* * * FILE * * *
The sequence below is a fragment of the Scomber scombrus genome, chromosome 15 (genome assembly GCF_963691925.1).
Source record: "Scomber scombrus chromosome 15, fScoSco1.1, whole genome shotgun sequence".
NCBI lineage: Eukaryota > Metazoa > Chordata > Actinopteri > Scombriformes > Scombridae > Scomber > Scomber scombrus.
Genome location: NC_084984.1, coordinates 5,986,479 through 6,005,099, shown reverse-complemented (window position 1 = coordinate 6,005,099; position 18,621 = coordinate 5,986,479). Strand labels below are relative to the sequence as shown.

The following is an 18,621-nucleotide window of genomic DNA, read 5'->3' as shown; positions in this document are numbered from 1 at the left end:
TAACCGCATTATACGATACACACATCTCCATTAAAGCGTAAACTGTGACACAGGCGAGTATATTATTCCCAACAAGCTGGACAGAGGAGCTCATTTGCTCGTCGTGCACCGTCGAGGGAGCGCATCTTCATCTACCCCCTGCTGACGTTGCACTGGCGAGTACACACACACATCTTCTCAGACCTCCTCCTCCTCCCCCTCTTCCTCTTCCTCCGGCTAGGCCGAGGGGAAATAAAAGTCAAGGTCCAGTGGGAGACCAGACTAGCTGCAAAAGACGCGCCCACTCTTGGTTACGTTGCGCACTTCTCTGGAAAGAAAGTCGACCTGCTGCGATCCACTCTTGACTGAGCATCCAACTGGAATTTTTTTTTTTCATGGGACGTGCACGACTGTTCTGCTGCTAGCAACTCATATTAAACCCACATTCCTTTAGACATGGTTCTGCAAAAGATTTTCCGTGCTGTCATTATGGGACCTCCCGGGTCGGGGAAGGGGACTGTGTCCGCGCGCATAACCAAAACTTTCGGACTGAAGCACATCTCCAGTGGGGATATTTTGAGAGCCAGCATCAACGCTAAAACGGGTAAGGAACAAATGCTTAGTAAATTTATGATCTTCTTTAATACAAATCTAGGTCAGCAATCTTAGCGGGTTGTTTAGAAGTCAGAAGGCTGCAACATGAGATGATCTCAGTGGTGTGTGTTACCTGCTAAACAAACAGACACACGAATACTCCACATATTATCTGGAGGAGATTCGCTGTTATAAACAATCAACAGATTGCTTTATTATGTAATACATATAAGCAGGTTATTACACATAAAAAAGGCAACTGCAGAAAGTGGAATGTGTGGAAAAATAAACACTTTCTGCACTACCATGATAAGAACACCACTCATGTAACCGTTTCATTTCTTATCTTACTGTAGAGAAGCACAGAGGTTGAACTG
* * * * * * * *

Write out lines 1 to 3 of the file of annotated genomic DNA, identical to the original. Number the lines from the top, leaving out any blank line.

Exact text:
The sequence below is a fragment of the Scomber scombrus genome, chromosome 15 (genome assembly GCF_963691925.1).
Source record: "Scomber scombrus chromosome 15, fScoSco1.1, whole genome shotgun sequence".
NCBI lineage: Eukaryota > Metazoa > Chordata > Actinopteri > Scombriformes > Scombridae > Scomber > Scomber scombrus.